The character you display in your daily walk is a powerful form of evangelism.  The example you show to the non-Christians around you is one of the most effective ways to make people curious about the faith that drives your behavior.  It causes people to pause and take notice.  It makes them wonder how they can walk in the hope and assurance that you do!  It turns unbelievers into seekers.  One of the most critical building blocks of a good character is HONOR.

The dictionary defines honor as: 1) to regard with great respect, and 2) to fulfill an obligation or keep an agreement.  But the character trait of honor goes far beyond that and is revealed in many ways.  Practicing honor in our daily lives changes us, the people around us, and the ways we relate to each other.  What could your life be like if you followed this wise advice?

Love one another with brotherly affection. Outdo one another in showing honor.  (Romans 12:10 ESV)

Honor should be shown to everyone at all times: to parents and to children; to employers and employees; to leaders and to fellow volunteers; to friends and to enemies; at work, in church, in the home and in play.  Honor paints every relationship with glory.  But consistently demonstrating honor is not easy.  It’s something you need to work on every day.

Honor everyone. Love the brotherhood. Fear God. Honor the emperor.  (1 Peter 2:17 ESV)

So what does HONOR look like in real life?  From the very beginning of RLI, showing the culture of HONOR has been a core value of Restoring Lives International.   A few weeks ago, we asked a group of fifty RLI volunteers to paint a picture of what honor looks like in the ministry.  Their answers were interesting…and humbling! I think their answers apply to you, to me and to everyone around us.  Here are some excerpts from what they said about showing honor.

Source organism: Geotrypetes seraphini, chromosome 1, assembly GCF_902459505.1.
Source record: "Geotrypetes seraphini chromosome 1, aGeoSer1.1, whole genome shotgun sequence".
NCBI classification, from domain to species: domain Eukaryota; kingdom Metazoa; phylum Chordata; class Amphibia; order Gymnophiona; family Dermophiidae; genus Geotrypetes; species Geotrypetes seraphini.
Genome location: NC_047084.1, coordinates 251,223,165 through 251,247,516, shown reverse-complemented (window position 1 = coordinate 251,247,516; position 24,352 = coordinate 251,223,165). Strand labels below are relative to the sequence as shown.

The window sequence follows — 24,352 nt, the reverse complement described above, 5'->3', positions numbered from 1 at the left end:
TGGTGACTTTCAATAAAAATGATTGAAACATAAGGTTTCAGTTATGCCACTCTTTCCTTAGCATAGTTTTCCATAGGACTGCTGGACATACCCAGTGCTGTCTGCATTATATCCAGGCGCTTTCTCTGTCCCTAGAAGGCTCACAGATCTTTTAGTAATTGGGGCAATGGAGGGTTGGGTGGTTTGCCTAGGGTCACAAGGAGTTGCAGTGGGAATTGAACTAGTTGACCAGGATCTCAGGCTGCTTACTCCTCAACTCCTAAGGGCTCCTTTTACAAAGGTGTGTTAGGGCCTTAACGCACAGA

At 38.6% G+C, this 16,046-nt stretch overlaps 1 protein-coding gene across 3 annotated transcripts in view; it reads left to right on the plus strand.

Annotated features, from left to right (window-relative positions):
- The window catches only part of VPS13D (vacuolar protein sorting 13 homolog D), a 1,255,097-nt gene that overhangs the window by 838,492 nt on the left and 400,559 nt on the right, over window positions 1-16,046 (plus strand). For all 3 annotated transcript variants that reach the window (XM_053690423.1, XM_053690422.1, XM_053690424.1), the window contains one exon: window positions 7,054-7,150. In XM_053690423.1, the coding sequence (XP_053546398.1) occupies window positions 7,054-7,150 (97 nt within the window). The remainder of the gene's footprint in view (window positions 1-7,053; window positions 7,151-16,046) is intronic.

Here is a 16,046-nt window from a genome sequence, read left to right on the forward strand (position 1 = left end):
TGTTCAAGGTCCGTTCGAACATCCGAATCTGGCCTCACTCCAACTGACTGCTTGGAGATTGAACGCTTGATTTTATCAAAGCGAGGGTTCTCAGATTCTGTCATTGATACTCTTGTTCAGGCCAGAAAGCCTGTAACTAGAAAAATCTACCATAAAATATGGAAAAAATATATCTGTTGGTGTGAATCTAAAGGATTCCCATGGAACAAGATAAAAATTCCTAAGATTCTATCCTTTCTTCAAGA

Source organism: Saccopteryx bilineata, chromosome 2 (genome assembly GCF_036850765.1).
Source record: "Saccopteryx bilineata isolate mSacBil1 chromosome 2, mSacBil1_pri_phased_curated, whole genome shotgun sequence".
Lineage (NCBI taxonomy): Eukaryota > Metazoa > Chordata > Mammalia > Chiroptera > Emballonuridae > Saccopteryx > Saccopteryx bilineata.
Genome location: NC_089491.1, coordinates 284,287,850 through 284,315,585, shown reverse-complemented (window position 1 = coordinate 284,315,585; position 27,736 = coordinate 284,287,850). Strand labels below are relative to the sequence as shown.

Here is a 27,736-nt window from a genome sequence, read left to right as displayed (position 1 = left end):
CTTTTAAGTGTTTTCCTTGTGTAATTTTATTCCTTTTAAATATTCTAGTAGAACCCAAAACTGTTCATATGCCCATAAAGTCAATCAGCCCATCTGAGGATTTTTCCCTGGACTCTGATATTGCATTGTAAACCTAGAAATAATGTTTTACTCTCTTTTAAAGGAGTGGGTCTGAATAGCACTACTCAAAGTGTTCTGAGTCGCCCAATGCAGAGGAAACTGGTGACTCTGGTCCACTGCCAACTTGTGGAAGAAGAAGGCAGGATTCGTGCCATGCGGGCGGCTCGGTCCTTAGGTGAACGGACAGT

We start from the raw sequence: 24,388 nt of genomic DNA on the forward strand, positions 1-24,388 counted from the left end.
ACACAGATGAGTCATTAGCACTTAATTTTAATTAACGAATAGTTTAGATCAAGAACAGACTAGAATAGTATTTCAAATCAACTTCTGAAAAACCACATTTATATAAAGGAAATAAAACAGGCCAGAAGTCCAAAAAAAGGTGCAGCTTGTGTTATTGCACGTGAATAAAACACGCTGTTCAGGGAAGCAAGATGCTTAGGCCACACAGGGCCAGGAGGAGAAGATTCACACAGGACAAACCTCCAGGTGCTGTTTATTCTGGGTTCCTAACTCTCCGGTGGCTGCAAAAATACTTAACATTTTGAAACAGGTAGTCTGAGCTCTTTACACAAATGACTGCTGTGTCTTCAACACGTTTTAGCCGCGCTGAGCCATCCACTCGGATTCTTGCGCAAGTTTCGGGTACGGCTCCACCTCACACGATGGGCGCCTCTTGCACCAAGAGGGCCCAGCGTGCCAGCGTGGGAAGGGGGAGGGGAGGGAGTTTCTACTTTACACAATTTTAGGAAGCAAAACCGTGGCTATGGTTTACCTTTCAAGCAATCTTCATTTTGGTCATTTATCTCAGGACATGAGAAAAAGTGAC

A person who demonstrates HONOR:

  • Recognizes each person for their unique contribution.
  • Celebrates others accomplishments and progress.
  • Covers the shortcomings of others instead of exposing their faults or mistakes
  • Follows through with what they commit to do.
  • Shows kindness and respect through the tone of their voice and non-verbal communication.
  • Practices active listening during conversations.
  • Has a welcoming, loving spirit and attitude, consistent without judgement.
  • Is on time, or even a few minutes early.
  • Encourages everyone by noticing the “gold” in them.
  • Values every person just where they are.
  • Doesn’t interrupt or finish others’ thoughts.
  • Keeps personal conversations private and confidential.
  • Respects every person as a unique, favored child of God.
  • Takes the blame rather than giving blame.
  • Seeks to understand before seeking to be understood.

Take a minute and read back through that list.  If you scored yourself, how well would you do?  Which aspects do you need to work on?  Pick a couple, focus on them and try to improve your score as you practice them throughout the days ahead.  Honor God by being a person of honor!

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